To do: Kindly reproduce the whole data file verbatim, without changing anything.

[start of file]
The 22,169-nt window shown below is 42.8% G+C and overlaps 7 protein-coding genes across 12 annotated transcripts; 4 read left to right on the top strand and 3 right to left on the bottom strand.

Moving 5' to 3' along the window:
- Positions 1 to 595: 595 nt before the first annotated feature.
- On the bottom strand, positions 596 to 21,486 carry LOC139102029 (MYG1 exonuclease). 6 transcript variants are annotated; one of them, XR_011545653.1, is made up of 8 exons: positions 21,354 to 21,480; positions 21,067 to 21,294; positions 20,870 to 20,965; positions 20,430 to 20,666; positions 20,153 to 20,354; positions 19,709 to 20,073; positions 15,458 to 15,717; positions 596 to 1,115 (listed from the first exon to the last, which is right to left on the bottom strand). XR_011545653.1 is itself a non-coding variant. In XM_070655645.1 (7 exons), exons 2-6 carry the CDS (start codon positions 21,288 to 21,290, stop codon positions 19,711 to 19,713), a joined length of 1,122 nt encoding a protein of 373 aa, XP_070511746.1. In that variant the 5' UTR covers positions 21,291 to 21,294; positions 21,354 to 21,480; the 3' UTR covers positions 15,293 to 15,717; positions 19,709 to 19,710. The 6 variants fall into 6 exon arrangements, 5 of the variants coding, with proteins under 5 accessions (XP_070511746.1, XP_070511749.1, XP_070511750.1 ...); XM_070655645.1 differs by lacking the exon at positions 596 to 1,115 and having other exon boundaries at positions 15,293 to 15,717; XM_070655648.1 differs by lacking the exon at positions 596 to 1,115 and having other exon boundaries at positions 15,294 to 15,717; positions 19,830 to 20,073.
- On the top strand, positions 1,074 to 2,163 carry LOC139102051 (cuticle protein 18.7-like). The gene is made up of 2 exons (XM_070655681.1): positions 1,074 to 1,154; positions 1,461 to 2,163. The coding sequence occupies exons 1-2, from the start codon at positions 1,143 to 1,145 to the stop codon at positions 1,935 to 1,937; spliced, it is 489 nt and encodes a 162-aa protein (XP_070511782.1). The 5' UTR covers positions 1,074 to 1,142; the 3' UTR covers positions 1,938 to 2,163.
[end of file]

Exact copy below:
The 22,169-nt window shown below is 42.8% G+C and overlaps 7 protein-coding genes across 12 annotated transcripts; 4 read left to right on the top strand and 3 right to left on the bottom strand.

Moving 5' to 3' along the window:
- Positions 1 to 595: 595 nt before the first annotated feature.
- On the bottom strand, positions 596 to 21,486 carry LOC139102029 (MYG1 exonuclease). 6 transcript variants are annotated; one of them, XR_011545653.1, is made up of 8 exons: positions 21,354 to 21,480; positions 21,067 to 21,294; positions 20,870 to 20,965; positions 20,430 to 20,666; positions 20,153 to 20,354; positions 19,709 to 20,073; positions 15,458 to 15,717; positions 596 to 1,115 (listed from the first exon to the last, which is right to left on the bottom strand). XR_011545653.1 is itself a non-coding variant. In XM_070655645.1 (7 exons), exons 2-6 carry the CDS (start codon positions 21,288 to 21,290, stop codon positions 19,711 to 19,713), a joined length of 1,122 nt encoding a protein of 373 aa, XP_070511746.1. In that variant the 5' UTR covers positions 21,291 to 21,294; positions 21,354 to 21,480; the 3' UTR covers positions 15,293 to 15,717; positions 19,709 to 19,710. The 6 variants fall into 6 exon arrangements, 5 of the variants coding, with proteins under 5 accessions (XP_070511746.1, XP_070511749.1, XP_070511750.1 ...); XM_070655645.1 differs by lacking the exon at positions 596 to 1,115 and having other exon boundaries at positions 15,293 to 15,717; XM_070655648.1 differs by lacking the exon at positions 596 to 1,115 and having other exon boundaries at positions 15,294 to 15,717; positions 19,830 to 20,073.
- On the top strand, positions 1,074 to 2,163 carry LOC139102051 (cuticle protein 18.7-like). The gene is made up of 2 exons (XM_070655681.1): positions 1,074 to 1,154; positions 1,461 to 2,163. The coding sequence occupies exons 1-2, from the start codon at positions 1,143 to 1,145 to the stop codon at positions 1,935 to 1,937; spliced, it is 489 nt and encodes a 162-aa protein (XP_070511782.1). The 5' UTR covers positions 1,074 to 1,142; the 3' UTR covers positions 1,938 to 2,163.